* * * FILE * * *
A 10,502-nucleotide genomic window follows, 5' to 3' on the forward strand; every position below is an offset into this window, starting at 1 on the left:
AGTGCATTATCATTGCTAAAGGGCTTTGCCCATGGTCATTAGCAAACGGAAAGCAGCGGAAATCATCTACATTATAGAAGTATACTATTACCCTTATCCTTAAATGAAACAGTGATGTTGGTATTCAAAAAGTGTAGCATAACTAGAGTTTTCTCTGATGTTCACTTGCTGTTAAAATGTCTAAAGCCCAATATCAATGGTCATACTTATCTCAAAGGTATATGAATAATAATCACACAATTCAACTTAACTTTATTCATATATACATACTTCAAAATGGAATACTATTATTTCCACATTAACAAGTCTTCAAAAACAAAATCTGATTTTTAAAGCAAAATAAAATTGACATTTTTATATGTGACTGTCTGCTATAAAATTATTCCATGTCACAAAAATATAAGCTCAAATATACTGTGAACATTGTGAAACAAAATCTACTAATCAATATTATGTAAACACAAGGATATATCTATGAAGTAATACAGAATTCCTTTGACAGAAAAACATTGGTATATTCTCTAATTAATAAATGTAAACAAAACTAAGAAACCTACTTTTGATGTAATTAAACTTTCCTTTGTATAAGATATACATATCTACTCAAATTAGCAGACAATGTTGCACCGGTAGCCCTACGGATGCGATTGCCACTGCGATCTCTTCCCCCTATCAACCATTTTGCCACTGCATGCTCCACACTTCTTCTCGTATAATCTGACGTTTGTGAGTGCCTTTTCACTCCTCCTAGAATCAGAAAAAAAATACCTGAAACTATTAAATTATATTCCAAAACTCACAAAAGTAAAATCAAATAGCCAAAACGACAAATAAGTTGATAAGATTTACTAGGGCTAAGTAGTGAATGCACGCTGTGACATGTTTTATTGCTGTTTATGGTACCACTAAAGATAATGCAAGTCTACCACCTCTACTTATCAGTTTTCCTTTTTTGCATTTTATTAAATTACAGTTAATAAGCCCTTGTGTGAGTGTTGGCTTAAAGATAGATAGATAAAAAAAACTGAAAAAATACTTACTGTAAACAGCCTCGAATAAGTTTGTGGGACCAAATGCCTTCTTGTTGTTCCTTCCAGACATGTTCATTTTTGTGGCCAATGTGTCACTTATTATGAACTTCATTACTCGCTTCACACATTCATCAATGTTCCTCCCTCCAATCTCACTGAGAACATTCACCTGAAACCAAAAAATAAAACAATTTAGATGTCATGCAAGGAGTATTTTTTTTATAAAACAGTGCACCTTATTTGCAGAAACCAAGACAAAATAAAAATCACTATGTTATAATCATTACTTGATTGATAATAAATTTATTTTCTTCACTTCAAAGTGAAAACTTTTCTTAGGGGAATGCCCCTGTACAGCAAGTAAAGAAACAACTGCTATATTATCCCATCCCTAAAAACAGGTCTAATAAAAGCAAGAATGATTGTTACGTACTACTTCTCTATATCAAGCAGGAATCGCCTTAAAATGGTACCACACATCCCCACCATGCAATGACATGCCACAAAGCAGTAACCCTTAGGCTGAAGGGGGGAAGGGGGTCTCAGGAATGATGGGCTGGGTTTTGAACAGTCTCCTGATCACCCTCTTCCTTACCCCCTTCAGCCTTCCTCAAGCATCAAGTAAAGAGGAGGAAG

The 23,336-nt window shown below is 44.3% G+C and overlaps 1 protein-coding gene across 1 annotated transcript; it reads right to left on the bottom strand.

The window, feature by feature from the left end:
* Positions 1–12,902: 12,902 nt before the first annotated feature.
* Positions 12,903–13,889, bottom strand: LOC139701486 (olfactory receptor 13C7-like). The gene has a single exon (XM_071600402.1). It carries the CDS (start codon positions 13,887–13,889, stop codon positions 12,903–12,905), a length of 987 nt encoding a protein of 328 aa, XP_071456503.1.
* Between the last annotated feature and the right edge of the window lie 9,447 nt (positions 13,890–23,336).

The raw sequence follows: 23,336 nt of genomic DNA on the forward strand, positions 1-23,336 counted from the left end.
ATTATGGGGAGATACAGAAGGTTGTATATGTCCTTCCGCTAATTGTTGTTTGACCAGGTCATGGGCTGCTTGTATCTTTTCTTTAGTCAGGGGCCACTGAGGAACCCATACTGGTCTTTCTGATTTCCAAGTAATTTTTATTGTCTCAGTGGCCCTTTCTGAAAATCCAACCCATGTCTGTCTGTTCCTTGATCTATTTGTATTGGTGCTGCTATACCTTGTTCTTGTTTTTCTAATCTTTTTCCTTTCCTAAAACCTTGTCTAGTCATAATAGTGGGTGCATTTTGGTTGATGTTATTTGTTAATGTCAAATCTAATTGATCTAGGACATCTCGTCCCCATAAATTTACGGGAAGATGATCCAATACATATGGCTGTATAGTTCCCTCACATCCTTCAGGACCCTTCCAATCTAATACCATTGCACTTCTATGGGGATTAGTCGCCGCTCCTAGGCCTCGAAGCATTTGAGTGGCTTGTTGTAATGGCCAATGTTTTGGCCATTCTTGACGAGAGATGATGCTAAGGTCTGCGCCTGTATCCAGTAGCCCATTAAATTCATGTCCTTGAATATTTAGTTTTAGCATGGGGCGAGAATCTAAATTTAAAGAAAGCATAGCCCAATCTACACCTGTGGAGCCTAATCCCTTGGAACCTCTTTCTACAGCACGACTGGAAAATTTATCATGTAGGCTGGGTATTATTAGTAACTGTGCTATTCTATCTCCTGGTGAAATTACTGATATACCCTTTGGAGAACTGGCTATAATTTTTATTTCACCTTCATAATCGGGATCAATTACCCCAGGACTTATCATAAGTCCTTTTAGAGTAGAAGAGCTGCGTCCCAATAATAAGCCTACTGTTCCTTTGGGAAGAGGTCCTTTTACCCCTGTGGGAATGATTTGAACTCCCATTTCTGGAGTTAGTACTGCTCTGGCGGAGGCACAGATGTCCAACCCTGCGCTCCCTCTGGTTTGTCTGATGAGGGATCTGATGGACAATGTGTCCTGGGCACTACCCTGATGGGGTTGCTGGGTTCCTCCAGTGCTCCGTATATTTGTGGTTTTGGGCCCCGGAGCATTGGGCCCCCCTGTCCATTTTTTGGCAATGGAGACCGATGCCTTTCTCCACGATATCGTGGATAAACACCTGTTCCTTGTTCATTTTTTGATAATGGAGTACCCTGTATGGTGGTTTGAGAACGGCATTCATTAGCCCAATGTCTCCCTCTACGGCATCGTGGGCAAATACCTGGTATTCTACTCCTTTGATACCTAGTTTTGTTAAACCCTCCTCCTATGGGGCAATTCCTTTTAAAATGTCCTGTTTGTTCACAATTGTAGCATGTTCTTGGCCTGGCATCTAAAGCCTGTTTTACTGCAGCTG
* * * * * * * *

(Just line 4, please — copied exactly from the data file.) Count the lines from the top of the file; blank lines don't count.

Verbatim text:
The window, feature by feature from the left end: